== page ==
Money is at the heart of professional sports, and the costs of the NBA’s three-months-and-counting season hiatus in reaction to the coronavirus pandemic have been and will be enormous.
The players have lost hundreds of millions of dollars, the franchises and the league itself potentially billions. The NBA’s plan to restart and complete the 2019-20 season and playoffs certainly is an effort to stem that bleeding, preserving as much value as possible for this season as well as 2020-21 and beyond.
But NBA Comissioner Adam Silver framed the ambition to return a little differently Monday night: it’s what they do.
“A lot of people have pointed to the financial component of this,” Silver said during his appearance on ESPN’s “The Return of Sports”. “The incremental difference at this point between playing and not playing isn’t nearly as great as people think, especially given the enormous expense of putting this on.
“It’s more a sense from the entire NBA community that we have an obligation to try this. Because the alternative is to stay on the sideline. And the alternative is to, in essence, give in to this virus.”
Silver participated in the show, structured as a series of interviews with commissioners of the NFL, NHL, MLS, WNBA and major league baseball. Players representing each sport also were interviewed, including All-NBA guard Damian Lillard of the Portland Trail Blazers.
There’s more than the virus and the challenges it still presents to health and public safety involved, however. Sports leagues find themselves coping with a convergence of serious issues, from the pandemic to the subsequent economic damage to raging public protest triggered last month by the killing of a black citizen, George Floyd, who died May 25 after a white Minneapolis police officer pressed his knee on his neck for more than eight minutes even after he pleaded for air and stopped moving.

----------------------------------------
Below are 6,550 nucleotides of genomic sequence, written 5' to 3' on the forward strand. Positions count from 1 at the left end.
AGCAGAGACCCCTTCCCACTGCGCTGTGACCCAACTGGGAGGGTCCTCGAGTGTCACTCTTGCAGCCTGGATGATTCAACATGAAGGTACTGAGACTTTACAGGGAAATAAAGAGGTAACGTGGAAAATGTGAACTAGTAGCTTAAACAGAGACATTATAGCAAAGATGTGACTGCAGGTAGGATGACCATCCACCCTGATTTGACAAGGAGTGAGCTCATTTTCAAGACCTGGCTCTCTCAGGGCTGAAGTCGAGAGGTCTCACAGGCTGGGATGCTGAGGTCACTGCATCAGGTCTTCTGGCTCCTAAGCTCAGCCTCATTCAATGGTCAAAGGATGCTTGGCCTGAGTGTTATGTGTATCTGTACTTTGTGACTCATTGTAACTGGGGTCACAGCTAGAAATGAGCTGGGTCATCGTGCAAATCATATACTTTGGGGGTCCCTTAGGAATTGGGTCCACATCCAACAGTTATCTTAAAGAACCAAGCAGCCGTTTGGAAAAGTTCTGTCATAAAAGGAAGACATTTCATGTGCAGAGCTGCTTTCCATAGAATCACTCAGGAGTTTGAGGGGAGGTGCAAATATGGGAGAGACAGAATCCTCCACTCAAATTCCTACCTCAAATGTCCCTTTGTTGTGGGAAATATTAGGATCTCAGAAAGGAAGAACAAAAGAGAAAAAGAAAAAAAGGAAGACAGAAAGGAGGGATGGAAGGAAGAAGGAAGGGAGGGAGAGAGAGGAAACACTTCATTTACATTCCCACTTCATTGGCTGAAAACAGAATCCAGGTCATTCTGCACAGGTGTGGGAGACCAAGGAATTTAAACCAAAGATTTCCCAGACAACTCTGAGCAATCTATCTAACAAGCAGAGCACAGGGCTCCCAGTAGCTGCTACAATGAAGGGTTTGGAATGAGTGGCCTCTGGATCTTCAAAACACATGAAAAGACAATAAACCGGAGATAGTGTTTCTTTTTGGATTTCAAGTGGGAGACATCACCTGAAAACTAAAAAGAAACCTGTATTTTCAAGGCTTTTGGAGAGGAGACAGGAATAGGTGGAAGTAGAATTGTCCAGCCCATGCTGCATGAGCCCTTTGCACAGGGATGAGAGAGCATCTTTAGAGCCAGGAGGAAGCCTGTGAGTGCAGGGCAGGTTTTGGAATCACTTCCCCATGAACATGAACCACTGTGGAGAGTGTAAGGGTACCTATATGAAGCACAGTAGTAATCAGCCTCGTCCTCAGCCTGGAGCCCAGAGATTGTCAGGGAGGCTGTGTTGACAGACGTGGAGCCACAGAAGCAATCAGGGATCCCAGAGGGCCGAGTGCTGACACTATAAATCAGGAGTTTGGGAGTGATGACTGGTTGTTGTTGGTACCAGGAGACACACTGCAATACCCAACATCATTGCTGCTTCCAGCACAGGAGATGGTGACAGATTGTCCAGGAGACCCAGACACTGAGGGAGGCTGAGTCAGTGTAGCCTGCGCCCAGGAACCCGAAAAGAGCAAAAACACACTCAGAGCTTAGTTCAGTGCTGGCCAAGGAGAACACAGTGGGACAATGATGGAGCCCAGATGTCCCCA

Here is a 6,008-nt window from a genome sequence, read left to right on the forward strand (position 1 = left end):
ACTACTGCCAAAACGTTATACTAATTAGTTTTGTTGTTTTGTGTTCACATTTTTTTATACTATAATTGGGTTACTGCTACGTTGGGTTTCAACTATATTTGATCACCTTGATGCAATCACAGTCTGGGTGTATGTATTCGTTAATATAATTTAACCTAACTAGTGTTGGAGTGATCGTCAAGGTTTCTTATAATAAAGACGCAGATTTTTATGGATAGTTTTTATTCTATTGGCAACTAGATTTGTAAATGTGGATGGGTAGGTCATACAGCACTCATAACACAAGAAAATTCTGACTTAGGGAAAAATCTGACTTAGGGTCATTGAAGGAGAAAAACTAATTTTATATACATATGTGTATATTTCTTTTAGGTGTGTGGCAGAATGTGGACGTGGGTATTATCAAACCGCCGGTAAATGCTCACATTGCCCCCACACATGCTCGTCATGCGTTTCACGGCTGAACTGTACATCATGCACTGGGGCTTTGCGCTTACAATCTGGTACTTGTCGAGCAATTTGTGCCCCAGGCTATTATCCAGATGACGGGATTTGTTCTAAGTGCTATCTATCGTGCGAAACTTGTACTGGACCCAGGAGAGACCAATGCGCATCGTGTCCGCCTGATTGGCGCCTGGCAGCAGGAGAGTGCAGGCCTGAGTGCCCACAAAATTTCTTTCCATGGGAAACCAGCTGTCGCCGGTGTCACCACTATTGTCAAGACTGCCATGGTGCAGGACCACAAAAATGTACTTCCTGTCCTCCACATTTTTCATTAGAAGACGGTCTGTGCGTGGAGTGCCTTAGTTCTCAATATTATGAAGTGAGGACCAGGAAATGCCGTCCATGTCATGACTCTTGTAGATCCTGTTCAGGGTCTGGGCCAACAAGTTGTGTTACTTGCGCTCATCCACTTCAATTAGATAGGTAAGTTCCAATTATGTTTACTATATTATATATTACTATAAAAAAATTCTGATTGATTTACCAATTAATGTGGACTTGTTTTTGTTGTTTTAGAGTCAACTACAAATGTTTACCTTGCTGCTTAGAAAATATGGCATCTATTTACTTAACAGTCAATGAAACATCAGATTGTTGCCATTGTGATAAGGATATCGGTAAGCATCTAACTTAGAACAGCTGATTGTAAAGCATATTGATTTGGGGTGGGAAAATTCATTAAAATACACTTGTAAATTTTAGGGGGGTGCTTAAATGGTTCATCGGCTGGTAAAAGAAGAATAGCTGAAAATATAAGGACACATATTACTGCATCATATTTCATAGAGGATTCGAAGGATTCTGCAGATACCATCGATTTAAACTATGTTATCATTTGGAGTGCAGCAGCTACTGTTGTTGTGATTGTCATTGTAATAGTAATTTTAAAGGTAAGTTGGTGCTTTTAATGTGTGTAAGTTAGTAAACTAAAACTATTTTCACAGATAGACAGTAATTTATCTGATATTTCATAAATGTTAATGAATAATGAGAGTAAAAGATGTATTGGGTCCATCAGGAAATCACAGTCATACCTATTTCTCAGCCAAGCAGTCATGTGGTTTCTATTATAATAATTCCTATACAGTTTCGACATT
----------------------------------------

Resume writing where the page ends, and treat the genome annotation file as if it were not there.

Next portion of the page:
The resumption of the NBA might seem to pale next to those problems. But Silver indicated it was important for the NBA to play its role on every front.
“Listen, it’s not an ideal situation,” Silver said. “We’re trying to find a way to our own normal in the middle of a pandemic, in the middle of a recession — or worse — with 40 million unemployed, and now with enormous social unrest in the country.”
Attempts to establish that “normal” include, at the moment, a plan for 22 NBA teams to train and eventually play eight games each, to be followed by a traditional 16-team playoff bracket. The games, all staged on the Disney campus outside Orlando, would run from July 30 to as late as Oct. 13 for a potential Game 7 of The Finals.
For us, we feel this is what we do. We put on NBA basketball.”
NBA Commissioner Adam Silver
The “bubble” concept of keeping teams quarantined for anywhere from six weeks to three months still has details to be finalized, as well as approval from both the NBA owners and the National Basketball Players Association.
The feasibility of pulling off such a grand experiment was complicated last week when several players, including Brooklyn’s Kyrie Irving and the Lakers’ Dwight Howard, voiced concerns about virus safety and, in particular, the optics of the league’s black athletes returning to action when so much besides their jobs is pulling at them.
“With the pandemic,” Lillard told ESPN host Mike Greenberg, “I think basketball will be great for that because it will be us getting back to somewhat normalcy.
“As far as the racial injustice, I think that’s where the struggle is for a lot of the athletes. Our hearts, our minds are with our people. We feel we should be a part of that fight.
“That’s what the struggle is. That’s where you hear a lot of guys coming out saying maybe we should be focused on that instead of going back and jumping into the season.”
Silver said discussions of such concerns with the NBPA have been ongoing. He said Monday any players who did not feel comfortable participating in Orlando would not breach their contract. But he suggested the multiple agendas could be served with the game’s return.
“For us, we feel this is what we do. We put on NBA basketball,” the commissioner said. “For the country, it will be respite from enormous difficulties people are dealing with in their lives right now.
“I also think in terms of the social justice issues, it will be an opportunity for NBA players and the greater community to draw attention to these issues. Because the world’s attention will be on the NBA in Orlando, Florida, if we’re able to pull this off.”
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